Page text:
Whether the final tally will actually beat those projections is unclear. Some of the 8 million enrolled through the exchanges won't actually pay their premiums and get health coverage. "On the other hand, others will enroll in marketplace plans after April 2014 because of special enrollment periods," the institute notes.

A separate analysis by the Avalere Health found that exchange enrollment met or beat expectations in 22 states. "Even after accounting for potential nonpayment, enrollment exceeds 100 percent of projections in nearly half of states," said Avalere's Pearson.

Avalere assumed 15 percent of those who signed up wouldn't pay premiums. Its projections were based on a revised CBO projection that 6 million people would enroll, not seven million because of online enrollment malfunctions.

That enrollment will come close to CBO projections and perhaps even exceed it, despite political hostility, multiple technical glitches in the federal website and other factors demonstrates the marketplaces were able to offer products that were in demand, despite predictions to the contrary.

Rep. Henry A. Waxman, D-Calif., was declaring victory last week. "Medicare Part D enrollment, which Republicans hailed as an unqualified success, only reached 70 percent of its CBO estimated enrollment," he told an American Hospital Association meeting in Washington, D.C.

But health law supporters will still have to hold their breaths. Much of the coverage sold on exchanges has high deductibles. When Americans of modest means who are straining to pay their first premiums find that out later this year, its unclear how many will opt to re-enroll.

  • The uninsurance rate appears to have dropped. Hundreds of thousands, if not millions of people, saw their policies canceled last fall because the coverage packages didn't comply with the health law. Some coverage was restored when the administration scrambled to limit the political fallout. Others signed up for new plans.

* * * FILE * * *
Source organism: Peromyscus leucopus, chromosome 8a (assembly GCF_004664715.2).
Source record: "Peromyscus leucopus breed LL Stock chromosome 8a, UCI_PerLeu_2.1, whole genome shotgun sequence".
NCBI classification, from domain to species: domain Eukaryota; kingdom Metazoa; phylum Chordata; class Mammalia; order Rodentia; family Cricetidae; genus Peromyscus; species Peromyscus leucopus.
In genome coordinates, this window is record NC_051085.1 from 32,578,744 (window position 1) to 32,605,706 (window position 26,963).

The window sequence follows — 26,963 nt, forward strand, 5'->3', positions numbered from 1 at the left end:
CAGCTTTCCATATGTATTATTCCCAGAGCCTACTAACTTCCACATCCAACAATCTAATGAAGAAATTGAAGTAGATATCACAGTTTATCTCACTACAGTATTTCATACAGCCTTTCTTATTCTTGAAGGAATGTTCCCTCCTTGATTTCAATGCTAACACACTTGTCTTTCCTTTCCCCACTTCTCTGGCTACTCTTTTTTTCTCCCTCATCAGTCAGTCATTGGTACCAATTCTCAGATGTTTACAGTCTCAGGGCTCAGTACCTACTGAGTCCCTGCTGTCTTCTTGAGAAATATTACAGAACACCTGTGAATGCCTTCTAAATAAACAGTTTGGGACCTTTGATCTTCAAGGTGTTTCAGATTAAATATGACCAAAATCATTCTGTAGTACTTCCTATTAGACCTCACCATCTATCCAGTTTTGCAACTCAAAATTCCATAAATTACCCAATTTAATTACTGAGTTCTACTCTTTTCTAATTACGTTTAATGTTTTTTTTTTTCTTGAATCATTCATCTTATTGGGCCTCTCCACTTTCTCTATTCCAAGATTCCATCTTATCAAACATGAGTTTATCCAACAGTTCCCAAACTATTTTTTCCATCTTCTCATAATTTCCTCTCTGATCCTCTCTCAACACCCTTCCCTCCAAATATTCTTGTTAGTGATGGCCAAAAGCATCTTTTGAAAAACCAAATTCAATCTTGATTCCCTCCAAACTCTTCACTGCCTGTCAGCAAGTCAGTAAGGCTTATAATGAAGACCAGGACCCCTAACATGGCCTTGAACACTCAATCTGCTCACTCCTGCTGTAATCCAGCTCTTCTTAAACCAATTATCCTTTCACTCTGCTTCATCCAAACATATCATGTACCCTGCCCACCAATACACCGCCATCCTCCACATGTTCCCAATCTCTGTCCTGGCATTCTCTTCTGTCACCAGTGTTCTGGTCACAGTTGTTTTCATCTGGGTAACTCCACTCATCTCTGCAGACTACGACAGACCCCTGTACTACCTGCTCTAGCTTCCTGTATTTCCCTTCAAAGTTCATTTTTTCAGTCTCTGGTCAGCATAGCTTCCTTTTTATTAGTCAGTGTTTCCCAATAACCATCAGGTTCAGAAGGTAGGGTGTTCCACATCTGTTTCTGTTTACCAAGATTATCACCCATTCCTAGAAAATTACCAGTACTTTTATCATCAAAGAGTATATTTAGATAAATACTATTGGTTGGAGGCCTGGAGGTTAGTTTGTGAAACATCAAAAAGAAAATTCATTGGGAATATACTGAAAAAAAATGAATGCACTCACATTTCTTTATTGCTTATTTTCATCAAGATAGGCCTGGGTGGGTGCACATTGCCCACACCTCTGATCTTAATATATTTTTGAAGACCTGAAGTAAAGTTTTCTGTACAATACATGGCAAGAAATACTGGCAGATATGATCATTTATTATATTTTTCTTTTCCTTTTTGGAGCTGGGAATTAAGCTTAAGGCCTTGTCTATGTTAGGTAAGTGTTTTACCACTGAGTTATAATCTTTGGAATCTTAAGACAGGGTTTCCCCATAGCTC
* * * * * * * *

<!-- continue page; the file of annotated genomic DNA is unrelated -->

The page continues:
Congressional Republican have asserted that the cancellations mean the law may actually be producing a net drop in coverage. But evidence increasingly points to a large net increase.

Surveys by Gallup, the Rand Corporation, and the Urban Institute all reported declines in the percentage of uninsured Americans since open enrollment began last fall. An updated Gallup survey released recently found that the percentage of U.S. adults without health insurance fell to 13.4 percent in April, down from 15.6 percent in the first quarter of 2014 and 17.1 percent in the fourth quarter of 2013.

Apart from marketplace plans, enrollment since the open enrollment period began has swelled in Medicaid and the Children's Health Insurance Program. It's unclear how many were previously uninsured, but the sheer numerical increase suggests a substantial number were without coverage. As of March Medicaid and CHIP enrollment had grown by 4.8 million compared to the total as of Oct. 1 last fall.

  • Subsidies really matter. By the end of the open enrollment period, 85 percent of those selecting marketplace private plans got financial assistance in the form of tax subsidies to help pay premiums. Many more were eligible for subsidies–3.6 million–but did not pick a plan. That could mean there's lot of room for enrollment growth or that that the coverage is too costly, even with the promise of subsidies. Time will tell.
  • Some markets may be in trouble. Despite the national trend toward higher-than-projected marketplace enrollment, signups in some states were low relative to size of the uninsured population. Pearson rated Hawaii, South Dakota, West Virginia, New Mexico, and Iowa as states "where you worry that the markets may not be sufficiently attractive" to insurers.

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Insurer Estimates of Health Law Sign-Ups Contrast with GOP Report

By Melissa Attias, CQ Roll Call